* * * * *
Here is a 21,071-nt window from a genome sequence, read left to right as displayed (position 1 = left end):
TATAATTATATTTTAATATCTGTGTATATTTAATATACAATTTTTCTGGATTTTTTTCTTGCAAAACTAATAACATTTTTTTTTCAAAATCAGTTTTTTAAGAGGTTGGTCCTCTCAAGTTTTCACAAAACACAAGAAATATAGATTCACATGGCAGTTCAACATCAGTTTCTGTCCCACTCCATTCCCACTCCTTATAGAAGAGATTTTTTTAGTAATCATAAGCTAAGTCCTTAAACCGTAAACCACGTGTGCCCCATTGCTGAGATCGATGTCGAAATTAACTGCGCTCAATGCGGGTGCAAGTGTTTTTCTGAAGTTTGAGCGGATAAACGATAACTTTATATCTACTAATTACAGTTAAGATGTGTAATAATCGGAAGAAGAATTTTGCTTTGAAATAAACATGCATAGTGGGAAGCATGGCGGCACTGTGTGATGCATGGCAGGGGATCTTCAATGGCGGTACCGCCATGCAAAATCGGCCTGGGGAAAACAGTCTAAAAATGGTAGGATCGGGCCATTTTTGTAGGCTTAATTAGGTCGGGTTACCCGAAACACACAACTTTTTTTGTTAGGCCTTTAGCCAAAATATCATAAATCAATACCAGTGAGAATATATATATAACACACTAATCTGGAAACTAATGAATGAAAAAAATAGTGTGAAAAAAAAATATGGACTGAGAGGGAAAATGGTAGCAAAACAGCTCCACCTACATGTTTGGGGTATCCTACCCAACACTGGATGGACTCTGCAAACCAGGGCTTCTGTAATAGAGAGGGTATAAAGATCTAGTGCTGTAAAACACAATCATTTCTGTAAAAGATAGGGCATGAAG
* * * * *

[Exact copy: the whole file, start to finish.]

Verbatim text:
Here is a 21,071-nt window from a genome sequence, read left to right as displayed (position 1 = left end):
TATAATTATATTTTAATATCTGTGTATATTTAATATACAATTTTTCTGGATTTTTTTCTTGCAAAACTAATAACATTTTTTTTTCAAAATCAGTTTTTTAAGAGGTTGGTCCTCTCAAGTTTTCACAAAACACAAGAAATATAGATTCACATGGCAGTTCAACATCAGTTTCTGTCCCACTCCATTCCCACTCCTTATAGAAGAGATTTTTTTAGTAATCATAAGCTAAGTCCTTAAACCGTAAACCACGTGTGCCCCATTGCTGAGATCGATGTCGAAATTAACTGCGCTCAATGCGGGTGCAAGTGTTTTTCTGAAGTTTGAGCGGATAAACGATAACTTTATATCTACTAATTACAGTTAAGATGTGTAATAATCGGAAGAAGAATTTTGCTTTGAAATAAACATGCATAGTGGGAAGCATGGCGGCACTGTGTGATGCATGGCAGGGGATCTTCAATGGCGGTACCGCCATGCAAAATCGGCCTGGGGAAAACAGTCTAAAAATGGTAGGATCGGGCCATTTTTGTAGGCTTAATTAGGTCGGGTTACCCGAAACACACAACTTTTTTTGTTAGGCCTTTAGCCAAAATATCATAAATCAATACCAGTGAGAATATATATATAACACACTAATCTGGAAACTAATGAATGAAAAAAATAGTGTGAAAAAAAAATATGGACTGAGAGGGAAAATGGTAGCAAAACAGCTCCACCTACATGTTTGGGGTATCCTACCCAACACTGGATGGACTCTGCAAACCAGGGCTTCTGTAATAGAGAGGGTATAAAGATCTAGTGCTGTAAAACACAATCATTTCTGTAAAAGATAGGGCATGAAG